(Answer) (Category) Linux on PowerPC FAQ-O-Matic : (Category) MkLinux :
My system hangs at bootup with a MESH scsi error.
Yeah.  That's a common problem.  You basically have a couple of choices.
   1. Install it on an external drive
or 2. Connect the internal drive to the external bus.
or 3. Wait until some of the current mesh problems are fixed in a future release.
Solutions 1 & 3 speak for themselves, but solution 2 probably needs a
little explanation.  The external bus (bus 1) is more properly called the
internal/external bus.  There's a connector for it on the motherboard. 
Disconnecting the drive's ribbon cable from the bus 0 connector and
connecting it to the bus 1 connector should do the trick.  Note that by so
doing, you must make absolutely certain that none of your external drives
have the same SCSI ID number as the internals (since they would then be on
the same bus). 
Copied by jonh@cs.dartmouth.edu from
a post by The Great Mr. Kurtz [David A. Gatwood] to mklinux-setup.
New! Try updating the Mach Kernel to the latest one found
at ftp://ftp.mklinux.apple.com/pub/wip/
(The most recent kernel there is Mach_Kernel.970114)
There is another Kernel that tries to address some of the MESH problems: 970115.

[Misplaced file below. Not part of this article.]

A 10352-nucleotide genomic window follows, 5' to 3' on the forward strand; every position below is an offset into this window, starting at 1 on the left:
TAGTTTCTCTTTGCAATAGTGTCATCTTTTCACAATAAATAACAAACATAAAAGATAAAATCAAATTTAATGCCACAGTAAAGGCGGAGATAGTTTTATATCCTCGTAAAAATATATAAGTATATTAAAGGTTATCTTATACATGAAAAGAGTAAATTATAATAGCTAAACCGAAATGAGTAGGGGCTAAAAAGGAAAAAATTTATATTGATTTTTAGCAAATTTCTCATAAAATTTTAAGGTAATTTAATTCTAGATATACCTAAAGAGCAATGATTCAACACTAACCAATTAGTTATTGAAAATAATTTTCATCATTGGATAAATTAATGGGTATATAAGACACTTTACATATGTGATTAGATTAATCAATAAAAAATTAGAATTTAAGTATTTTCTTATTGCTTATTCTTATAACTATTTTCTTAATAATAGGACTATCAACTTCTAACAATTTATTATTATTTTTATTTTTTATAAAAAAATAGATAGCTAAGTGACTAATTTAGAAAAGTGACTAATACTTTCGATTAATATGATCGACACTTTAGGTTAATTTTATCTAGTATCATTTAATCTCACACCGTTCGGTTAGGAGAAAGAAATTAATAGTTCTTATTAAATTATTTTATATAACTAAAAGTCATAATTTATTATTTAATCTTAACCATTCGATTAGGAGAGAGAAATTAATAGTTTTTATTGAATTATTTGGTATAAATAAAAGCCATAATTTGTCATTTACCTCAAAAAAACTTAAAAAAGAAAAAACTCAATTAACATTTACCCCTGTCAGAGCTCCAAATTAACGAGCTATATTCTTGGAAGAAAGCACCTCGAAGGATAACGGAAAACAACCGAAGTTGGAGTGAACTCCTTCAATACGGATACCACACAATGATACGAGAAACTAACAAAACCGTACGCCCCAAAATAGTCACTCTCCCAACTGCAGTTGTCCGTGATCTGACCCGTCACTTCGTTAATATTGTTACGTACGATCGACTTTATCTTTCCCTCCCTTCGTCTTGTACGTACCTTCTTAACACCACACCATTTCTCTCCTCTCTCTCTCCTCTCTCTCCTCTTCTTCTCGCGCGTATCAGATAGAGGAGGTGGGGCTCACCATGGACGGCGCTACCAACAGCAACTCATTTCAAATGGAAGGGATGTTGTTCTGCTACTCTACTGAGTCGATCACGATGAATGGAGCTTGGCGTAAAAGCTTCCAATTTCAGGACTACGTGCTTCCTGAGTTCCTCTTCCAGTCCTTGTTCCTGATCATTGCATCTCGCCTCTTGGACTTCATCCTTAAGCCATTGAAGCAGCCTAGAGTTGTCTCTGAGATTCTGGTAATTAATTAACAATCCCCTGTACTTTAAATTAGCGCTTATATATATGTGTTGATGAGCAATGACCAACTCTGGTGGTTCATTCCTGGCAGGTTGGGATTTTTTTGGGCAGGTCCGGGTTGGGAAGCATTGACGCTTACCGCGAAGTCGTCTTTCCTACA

This Kernel does not, however, fix the problem on some IBM drives where you need
to set a jumper to disable 'TI Sync Negotiation'.
(see also /sysconfig/disks/ question 8: I have a problem with disk XYZ of company ABC..)

Wow.  Legacy answer.  I knew that first part looked like my writing....  Anyway,
many improvements have been made to MkLinux's SCSI code since then, but some problems
still remain.  If you're having trouble with a 7600/120, there's another section on
that machine's peculiar SCSI bug.  Otherwise, the general workaround is still to
switch busses.  Most drives should work normally without this, but many removable drives
still seem to have trouble.  (the latest kernels should fix hangs when switching cartridges???)
jonh@cs.dartmouth.edu, marsmail@globegate.utm.edu
So did mine. I have a StarMax 3000/180. 
I found it consistently gave me this error, except if I started up linux from a cold restart (turn off the power to the computer, not just restart) of the CPU and all of the external SCSI drives (I've got several).
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